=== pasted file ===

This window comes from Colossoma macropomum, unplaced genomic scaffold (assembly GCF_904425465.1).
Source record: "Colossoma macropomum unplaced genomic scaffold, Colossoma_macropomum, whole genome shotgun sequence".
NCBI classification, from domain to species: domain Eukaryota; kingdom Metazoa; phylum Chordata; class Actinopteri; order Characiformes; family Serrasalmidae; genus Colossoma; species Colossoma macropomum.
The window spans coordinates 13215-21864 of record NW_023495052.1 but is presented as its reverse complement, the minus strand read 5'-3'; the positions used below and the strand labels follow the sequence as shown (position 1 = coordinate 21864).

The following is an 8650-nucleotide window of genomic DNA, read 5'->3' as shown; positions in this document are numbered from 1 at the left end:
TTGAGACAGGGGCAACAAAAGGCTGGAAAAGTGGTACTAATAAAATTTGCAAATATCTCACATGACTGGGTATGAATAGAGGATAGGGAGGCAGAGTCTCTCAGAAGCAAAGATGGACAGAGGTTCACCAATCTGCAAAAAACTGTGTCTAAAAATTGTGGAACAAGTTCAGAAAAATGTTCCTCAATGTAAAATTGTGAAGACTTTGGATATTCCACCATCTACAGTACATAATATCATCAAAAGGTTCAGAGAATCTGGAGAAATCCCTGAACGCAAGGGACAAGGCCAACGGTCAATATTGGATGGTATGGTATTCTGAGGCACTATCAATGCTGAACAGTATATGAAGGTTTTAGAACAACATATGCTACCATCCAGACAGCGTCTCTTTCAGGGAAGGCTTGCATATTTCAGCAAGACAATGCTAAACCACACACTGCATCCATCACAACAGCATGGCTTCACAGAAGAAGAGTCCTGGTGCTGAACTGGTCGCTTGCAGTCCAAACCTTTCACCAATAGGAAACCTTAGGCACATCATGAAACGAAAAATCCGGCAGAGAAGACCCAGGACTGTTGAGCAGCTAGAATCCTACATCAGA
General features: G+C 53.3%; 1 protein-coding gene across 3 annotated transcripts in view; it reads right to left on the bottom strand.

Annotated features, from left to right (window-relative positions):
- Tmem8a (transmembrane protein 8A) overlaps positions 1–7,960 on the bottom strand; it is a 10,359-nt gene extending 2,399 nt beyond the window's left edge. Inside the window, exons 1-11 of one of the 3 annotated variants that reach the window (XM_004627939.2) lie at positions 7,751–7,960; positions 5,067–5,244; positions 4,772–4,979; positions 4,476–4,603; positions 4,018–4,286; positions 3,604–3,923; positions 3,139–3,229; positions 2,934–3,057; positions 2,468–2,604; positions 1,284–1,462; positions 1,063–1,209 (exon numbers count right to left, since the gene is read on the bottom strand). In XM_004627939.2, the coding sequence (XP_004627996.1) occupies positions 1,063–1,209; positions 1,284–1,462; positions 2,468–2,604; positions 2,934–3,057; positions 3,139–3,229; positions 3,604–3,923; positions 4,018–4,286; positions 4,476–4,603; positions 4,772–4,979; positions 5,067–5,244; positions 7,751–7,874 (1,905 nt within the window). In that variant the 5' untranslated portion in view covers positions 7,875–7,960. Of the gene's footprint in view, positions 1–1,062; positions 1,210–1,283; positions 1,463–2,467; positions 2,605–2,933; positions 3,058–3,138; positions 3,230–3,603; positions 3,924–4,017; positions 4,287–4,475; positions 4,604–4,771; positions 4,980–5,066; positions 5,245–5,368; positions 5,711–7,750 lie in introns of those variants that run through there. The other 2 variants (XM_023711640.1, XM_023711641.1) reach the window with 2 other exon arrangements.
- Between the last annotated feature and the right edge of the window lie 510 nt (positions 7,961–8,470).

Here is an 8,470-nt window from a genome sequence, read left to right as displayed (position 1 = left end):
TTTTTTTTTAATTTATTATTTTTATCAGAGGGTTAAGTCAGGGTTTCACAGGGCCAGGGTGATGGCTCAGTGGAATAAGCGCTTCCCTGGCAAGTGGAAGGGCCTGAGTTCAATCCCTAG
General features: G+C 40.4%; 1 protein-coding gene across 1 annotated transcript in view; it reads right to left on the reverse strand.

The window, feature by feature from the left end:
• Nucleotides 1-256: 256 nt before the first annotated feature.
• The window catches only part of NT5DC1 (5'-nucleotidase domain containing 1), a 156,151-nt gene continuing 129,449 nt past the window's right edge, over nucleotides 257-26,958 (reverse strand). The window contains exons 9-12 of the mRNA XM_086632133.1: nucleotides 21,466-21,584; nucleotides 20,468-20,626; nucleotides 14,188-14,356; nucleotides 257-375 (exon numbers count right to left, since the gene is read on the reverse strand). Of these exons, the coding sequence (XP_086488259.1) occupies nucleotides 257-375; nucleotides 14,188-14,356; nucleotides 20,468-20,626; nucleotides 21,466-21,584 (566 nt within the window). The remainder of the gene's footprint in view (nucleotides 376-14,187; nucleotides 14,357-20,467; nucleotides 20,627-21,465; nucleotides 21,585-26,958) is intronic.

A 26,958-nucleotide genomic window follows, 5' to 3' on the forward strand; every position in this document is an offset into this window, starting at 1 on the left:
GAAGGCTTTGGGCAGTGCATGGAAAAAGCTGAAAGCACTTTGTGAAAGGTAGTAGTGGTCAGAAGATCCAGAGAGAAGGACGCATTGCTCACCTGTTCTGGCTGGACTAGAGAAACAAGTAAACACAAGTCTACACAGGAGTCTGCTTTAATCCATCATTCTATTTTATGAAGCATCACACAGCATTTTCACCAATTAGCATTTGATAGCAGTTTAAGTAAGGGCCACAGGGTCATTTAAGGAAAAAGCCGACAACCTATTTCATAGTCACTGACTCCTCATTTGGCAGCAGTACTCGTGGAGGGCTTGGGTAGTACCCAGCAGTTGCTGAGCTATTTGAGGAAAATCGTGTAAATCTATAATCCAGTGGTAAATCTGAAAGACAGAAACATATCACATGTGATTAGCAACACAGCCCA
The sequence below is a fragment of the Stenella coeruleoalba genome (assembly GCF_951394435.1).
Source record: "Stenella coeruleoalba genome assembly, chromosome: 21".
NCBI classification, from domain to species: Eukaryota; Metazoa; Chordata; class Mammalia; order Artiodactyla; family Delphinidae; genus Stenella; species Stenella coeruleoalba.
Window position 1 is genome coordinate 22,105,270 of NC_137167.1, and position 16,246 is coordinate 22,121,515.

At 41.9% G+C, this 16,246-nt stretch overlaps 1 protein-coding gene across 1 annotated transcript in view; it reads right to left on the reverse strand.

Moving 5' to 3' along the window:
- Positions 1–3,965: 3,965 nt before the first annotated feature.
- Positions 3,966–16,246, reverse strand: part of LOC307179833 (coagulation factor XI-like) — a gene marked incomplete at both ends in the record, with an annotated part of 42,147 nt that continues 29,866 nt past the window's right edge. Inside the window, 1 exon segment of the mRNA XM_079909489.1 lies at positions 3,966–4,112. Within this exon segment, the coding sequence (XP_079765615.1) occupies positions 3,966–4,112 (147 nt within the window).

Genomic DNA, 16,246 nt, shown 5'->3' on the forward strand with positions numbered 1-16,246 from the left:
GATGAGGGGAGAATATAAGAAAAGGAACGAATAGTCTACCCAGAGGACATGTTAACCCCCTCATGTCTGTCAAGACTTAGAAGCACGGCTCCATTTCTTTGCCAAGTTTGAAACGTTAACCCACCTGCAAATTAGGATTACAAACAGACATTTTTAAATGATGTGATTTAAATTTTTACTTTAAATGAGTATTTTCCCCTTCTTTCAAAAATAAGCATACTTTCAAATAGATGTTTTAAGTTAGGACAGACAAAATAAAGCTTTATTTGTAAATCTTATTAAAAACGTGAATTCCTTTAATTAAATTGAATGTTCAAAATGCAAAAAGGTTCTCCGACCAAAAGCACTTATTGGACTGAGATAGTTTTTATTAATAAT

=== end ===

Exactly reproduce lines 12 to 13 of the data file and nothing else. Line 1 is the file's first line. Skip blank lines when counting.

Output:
TTTTTTTTTAATTTATTATTTTTATCAGAGGGTTAAGTCAGGGTTTCACAGGGCCAGGGTGATGGCTCAGTGGAATAAGCGCTTCCCTGGCAAGTGGAAGGGCCTGAGTTCAATCCCTAG
General features: G+C 40.4%; 1 protein-coding gene across 1 annotated transcript in view; it reads right to left on the reverse strand.